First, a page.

W3C home > Mailing lists > Public > www-archive@w3.org > October 2009

Re: ISSUE-41/ACTION-97 decentralized-extensibility

From: Philip Taylor <pjt47@cam.ac.uk>
Date: Thu, 01 Oct 2009 09:46:28 +0100
Message-ID: <4AC46C64.7090104@cam.ac.uk>
To: Jonas Sicking <jonas@sicking.cc>
CC: www-archive@w3.org
(Removed from public-html to avoid distracting the thread)

Jonas Sicking wrote:
> One of the problems with namespacing a'la XML Namespaces is that an
> objects identifing name isn't a single string, it's a tuple. Everyone
> has to lug around two separate values, localName and namespaceURI.
> (Many times implementations have to lug around three values,
> localName, namespaceURI, and prefix).
> RDF has not chosen to use this. Instead it concatenates the expanded
> prefix together with the localName-esq value in order to form a single
> string. Each part of an RDF triplet, subject, predicate and object, is
> identified by a single string (though in the case of object there's
> additionally a datatype). The triplet does not consist of 3 string
> tuples.
> So while RDFa keeps one (what I perceive) complexity of XML
> Namespaces, the use of prefixes, it has done away with another
> complexity, namely the use of string tuples as identifiers.

This seems to be mixing RDF and its serialisations a little.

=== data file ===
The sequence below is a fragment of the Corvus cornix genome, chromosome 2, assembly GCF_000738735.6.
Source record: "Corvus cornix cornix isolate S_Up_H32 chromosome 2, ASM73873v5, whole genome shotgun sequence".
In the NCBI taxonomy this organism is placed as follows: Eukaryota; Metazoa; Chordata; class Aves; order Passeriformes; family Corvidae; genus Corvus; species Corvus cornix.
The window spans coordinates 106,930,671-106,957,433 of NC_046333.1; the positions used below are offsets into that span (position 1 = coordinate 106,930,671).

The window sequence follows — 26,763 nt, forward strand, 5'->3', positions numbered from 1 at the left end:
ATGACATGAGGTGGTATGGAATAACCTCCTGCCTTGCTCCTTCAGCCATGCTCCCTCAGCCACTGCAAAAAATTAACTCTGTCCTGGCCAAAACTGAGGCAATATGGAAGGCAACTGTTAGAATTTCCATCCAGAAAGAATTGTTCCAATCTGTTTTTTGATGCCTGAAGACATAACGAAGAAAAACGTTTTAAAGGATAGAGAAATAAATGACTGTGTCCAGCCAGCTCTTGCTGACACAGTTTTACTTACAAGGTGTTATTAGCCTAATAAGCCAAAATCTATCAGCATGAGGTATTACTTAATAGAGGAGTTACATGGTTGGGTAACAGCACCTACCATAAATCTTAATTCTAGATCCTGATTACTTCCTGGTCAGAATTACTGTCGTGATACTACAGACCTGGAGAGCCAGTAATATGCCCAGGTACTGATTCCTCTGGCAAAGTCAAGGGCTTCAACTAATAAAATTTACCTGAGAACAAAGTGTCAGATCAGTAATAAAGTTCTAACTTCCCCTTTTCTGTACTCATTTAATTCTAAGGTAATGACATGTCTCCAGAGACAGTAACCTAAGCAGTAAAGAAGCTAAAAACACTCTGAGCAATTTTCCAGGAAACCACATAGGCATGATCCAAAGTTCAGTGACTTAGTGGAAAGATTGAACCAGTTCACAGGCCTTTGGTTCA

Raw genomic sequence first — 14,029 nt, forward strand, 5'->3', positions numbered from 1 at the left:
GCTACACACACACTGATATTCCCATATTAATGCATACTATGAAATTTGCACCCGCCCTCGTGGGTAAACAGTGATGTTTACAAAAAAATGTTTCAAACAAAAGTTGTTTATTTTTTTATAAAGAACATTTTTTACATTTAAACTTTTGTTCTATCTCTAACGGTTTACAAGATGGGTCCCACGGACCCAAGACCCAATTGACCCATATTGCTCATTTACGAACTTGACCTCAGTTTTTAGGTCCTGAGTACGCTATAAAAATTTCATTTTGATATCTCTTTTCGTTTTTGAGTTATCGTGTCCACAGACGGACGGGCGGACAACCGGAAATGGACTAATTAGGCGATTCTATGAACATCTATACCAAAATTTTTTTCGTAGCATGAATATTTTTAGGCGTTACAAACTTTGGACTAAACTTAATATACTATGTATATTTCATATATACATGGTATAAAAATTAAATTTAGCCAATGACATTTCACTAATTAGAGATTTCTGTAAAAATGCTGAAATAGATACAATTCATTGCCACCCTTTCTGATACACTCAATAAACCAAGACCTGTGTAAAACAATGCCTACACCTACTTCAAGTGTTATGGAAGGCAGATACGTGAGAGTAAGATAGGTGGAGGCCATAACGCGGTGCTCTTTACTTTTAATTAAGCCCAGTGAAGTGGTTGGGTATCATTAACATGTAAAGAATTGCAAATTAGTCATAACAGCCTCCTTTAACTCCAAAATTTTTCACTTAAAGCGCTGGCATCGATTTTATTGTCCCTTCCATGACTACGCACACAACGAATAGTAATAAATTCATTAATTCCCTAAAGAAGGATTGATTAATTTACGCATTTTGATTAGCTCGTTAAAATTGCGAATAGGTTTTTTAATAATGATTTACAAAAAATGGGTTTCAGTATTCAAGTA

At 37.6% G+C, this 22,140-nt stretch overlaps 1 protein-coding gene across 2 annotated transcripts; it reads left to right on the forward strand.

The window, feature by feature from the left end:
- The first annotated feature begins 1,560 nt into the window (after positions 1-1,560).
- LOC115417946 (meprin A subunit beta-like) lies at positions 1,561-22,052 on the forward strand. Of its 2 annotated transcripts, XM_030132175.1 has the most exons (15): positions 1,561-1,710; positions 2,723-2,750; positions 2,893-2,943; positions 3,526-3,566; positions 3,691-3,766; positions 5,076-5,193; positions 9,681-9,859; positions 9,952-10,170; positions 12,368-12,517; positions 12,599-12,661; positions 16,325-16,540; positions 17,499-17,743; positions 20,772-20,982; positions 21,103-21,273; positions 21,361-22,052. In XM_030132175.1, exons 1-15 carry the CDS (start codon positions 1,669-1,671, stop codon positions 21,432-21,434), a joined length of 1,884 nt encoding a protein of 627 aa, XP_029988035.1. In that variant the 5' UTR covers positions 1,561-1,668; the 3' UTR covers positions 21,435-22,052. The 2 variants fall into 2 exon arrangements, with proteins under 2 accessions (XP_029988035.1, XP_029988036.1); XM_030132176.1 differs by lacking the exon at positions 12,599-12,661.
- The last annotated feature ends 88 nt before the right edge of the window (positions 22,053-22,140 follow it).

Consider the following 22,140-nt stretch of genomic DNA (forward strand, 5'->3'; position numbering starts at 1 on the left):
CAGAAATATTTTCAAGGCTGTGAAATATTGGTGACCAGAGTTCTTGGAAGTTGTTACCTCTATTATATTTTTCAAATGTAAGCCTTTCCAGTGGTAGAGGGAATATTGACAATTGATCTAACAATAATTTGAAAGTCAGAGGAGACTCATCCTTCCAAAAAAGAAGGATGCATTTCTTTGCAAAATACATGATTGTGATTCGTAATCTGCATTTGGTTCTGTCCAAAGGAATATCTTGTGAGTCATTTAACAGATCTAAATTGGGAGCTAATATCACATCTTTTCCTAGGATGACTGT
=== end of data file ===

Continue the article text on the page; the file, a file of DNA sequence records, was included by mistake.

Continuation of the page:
To be slightly more precise: RDF (as in 
http://www.w3.org/TR/rdf-concepts/) does not have any concept of 
prefixes or localNames or namespaces at all, it just has single strings. 
It does not do any concatenation.

Many *serialisations* of RDF, like RDF/XML and RDFa and Turtle, do have 
the concept of prefixes and localNames and namespaces, and they get 
mapped onto the RDF data model (usually with concatenation), at which 
point they're necessarily just strings. Some other serialisations of 
RDF, like NTriples and HTML5 microdata, don't have the namespace concept.

So it's RDF (not RDFa) that has done away with string tuples as 
identifiers, and RDFa CURIEs (not RDF) that provide a mapping from 
namespaceURI/localName tuples to RDF's strings.

Anyway, I don't think this matters much to the general point, that 
(given xmlns:foo=foo and xmlns:foob=foob) the identifiers written as 
"foo:bar" and "foob:ar" are distinct in XML Namespaces but equivalent in 

Philip Taylor
Received on Thursday, 1 October 2009 08:46:57 UTC

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